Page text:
LONDON: Egyptian singer and actor Hany Adel, best known for his work with the veteran rock band Wust El-Balad, and Iraqi-Egyptian musician Nadin Al-Khalidi — the founder and frontwoman of Sweden-based Tarabband — are currently working on an album that will include songs in Egyptian-Arabic, Iraqi-Arabic, and ‘lahja bayda’ (white dialect — an adaptation of modern standard Arabic).
It’s a collaboration that has been cooking for a few years now, ever since a brief meeting in Cairo in 2016 when Al-Khalidi was performing with Tarabband.
“I remember Hany commenting that it sounded and felt great to see a female fronting this band,” Al-Khalidi tells Arab News. “I didn’t know much about what was going on the Arab world at the time, musically. I was very busy in Europe. We had just starting touring in the Arab region when we came to Cairo.”
Al-Khalidi and Adel briefly discussed forming an acoustic duo and Al-Khalidi says she could “hear our voices coming together in my head.”
But their packed schedules—as well as geography, with Al-Khalidi in Malmö and Adel in Cairo — stood in the way. The right moment finally arrived in October, when Al-Khalidi traveled to Cairo as part of a longer trip that included time in Jordan, working on a project with the Swedish Embassy in Amman, as well as recording a song with prominent Iraqi musician Ilham Al-Madfai.
“We had almost daily sessions in Hany’s studio just to brainstorm tunes, melodies, lyrics. We spent time listening to each other, sharing our musical preferences, and discussing life and everything in between,” Al-Khalidi says.
She recalls pulling a melody from a voice memo on her phone shortly after her arrival in Cairo. Adel gave it a listen and they immediately launched into composing the song. “He managed to find exactly the right chords for the song, and it was instantly ready,” Al-Khalidi says.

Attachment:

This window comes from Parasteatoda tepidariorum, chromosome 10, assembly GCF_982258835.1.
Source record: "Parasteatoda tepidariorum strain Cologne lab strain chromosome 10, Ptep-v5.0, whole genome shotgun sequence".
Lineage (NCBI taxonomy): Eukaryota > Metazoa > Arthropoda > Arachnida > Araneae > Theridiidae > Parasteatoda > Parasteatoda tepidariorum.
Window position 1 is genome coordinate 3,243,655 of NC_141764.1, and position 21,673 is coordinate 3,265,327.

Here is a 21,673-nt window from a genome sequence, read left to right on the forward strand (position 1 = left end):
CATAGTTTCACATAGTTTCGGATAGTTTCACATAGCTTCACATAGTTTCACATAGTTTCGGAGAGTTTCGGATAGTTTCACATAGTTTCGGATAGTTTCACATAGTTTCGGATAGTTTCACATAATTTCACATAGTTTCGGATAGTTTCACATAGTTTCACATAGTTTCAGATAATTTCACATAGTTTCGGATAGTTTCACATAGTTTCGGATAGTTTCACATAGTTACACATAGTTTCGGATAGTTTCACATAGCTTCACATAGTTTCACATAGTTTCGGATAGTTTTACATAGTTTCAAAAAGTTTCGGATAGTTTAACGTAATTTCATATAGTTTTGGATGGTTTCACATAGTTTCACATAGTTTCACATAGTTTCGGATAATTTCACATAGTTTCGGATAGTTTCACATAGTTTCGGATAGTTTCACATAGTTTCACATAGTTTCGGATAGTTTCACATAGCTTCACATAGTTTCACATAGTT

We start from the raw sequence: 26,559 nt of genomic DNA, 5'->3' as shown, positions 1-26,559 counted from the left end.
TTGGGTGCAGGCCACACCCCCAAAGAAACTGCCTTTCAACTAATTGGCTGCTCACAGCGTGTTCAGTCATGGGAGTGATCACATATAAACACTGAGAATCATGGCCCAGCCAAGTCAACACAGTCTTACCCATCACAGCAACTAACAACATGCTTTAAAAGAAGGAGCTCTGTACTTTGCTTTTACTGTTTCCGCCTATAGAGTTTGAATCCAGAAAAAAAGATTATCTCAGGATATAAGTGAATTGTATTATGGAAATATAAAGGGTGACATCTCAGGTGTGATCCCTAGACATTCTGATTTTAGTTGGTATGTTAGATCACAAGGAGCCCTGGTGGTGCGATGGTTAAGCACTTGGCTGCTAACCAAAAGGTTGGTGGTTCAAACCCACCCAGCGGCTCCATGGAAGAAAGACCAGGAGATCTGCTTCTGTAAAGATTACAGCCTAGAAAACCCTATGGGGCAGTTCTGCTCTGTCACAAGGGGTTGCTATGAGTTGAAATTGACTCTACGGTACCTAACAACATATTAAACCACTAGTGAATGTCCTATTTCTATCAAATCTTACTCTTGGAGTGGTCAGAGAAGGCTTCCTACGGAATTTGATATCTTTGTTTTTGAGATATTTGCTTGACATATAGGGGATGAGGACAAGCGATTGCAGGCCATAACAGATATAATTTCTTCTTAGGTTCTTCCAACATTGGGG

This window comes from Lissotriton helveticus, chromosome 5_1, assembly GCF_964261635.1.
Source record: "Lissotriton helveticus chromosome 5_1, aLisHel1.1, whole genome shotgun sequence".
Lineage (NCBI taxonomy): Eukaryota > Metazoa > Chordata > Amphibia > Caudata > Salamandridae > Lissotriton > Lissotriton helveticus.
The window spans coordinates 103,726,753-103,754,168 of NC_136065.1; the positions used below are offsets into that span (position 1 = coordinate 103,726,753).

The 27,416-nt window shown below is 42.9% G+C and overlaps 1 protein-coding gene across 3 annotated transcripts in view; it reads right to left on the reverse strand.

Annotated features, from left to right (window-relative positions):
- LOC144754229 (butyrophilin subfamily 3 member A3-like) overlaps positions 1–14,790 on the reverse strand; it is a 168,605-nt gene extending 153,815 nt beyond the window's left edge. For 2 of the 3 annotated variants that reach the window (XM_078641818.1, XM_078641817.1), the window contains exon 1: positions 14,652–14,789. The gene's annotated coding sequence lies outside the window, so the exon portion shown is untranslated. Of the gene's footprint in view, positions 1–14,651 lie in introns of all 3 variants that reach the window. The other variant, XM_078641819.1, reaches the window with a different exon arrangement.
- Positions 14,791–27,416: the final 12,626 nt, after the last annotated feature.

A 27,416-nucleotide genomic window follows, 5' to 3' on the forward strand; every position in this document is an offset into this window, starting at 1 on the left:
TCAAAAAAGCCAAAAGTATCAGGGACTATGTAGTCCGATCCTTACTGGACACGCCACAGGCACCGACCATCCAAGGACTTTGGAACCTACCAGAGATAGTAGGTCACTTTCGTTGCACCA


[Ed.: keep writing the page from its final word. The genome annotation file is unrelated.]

“Hany has a beautiful way of being — not just working but really being — with the music,” she continues. “He is free and unjudgmental. Very open to new ideas too. There was no intimidation between us as musicians. The space we moved in was very safe. It very much felt like meeting my male version, musically.”
Adel felt equally at home working with Al-Khalidi. “As we sat together in my studio, I wasn’t shy about making musical mistakes in the presence of Nadine. She wasn’t either. Sometimes there is an air of intimidation when you’re in the same room with another musician, especially if you don’t know each other or haven’t performed together before. And this can be very irritating for musicians until they get used to each other and are no longer shy to learn from, and teach, one another,” he says.
By the end of their first studio session, the duo had written the music for four songs. By the end of their third day working together, eight were ready. With the exception of one folklore song, and another written solely by Adel, all the tracks were co-written by Al-Khalidi and Adel.
The album is multi-themed, with most of the songs inspired by the duo’s conversations about their lives.
One of the first singles from the album, “Min Ba’id l Ba’id (an Arabic term roughly translating to ‘keeping your distance’), is about a former couple getting their long overdue closure.
The duo had a specific idea for the song in the beginning but “our discussions led us to a different conception of the song — from wanting it to be about two people in a long-distance relationship to basing it on two people choosing to stay apart despite still loving one another,” Adel explains.
“The song taps into the awkwardness that comes with this closure. The couple is trying so hard to detach, but questions remain hanging in the air,” Al-Khalidi adds.
That the initial concept changed into something else testifies “to the magic that happens when two musicians come together to produce art. It comes out completely different than what was originally planned if you truly believe in it,” Adel says.
With Al-Khalidi currently back in Malmö, the duo will complete the album remotely. Al-Khalidi records in her quiet countryside home, sends her parts over to Adel and they discuss the recordings together. A release date has not been decided yet, but the pair suggest that there could be two or three singles released before the album. There will also be a documentary about their collaboration, made by Salma Sherif of DUSK sounds.
A coming together of two raw voices and equally authentic music experiences, the collaboration between Al-Khalidi and Adel exemplifies what Adel describes as “perfect harmony.”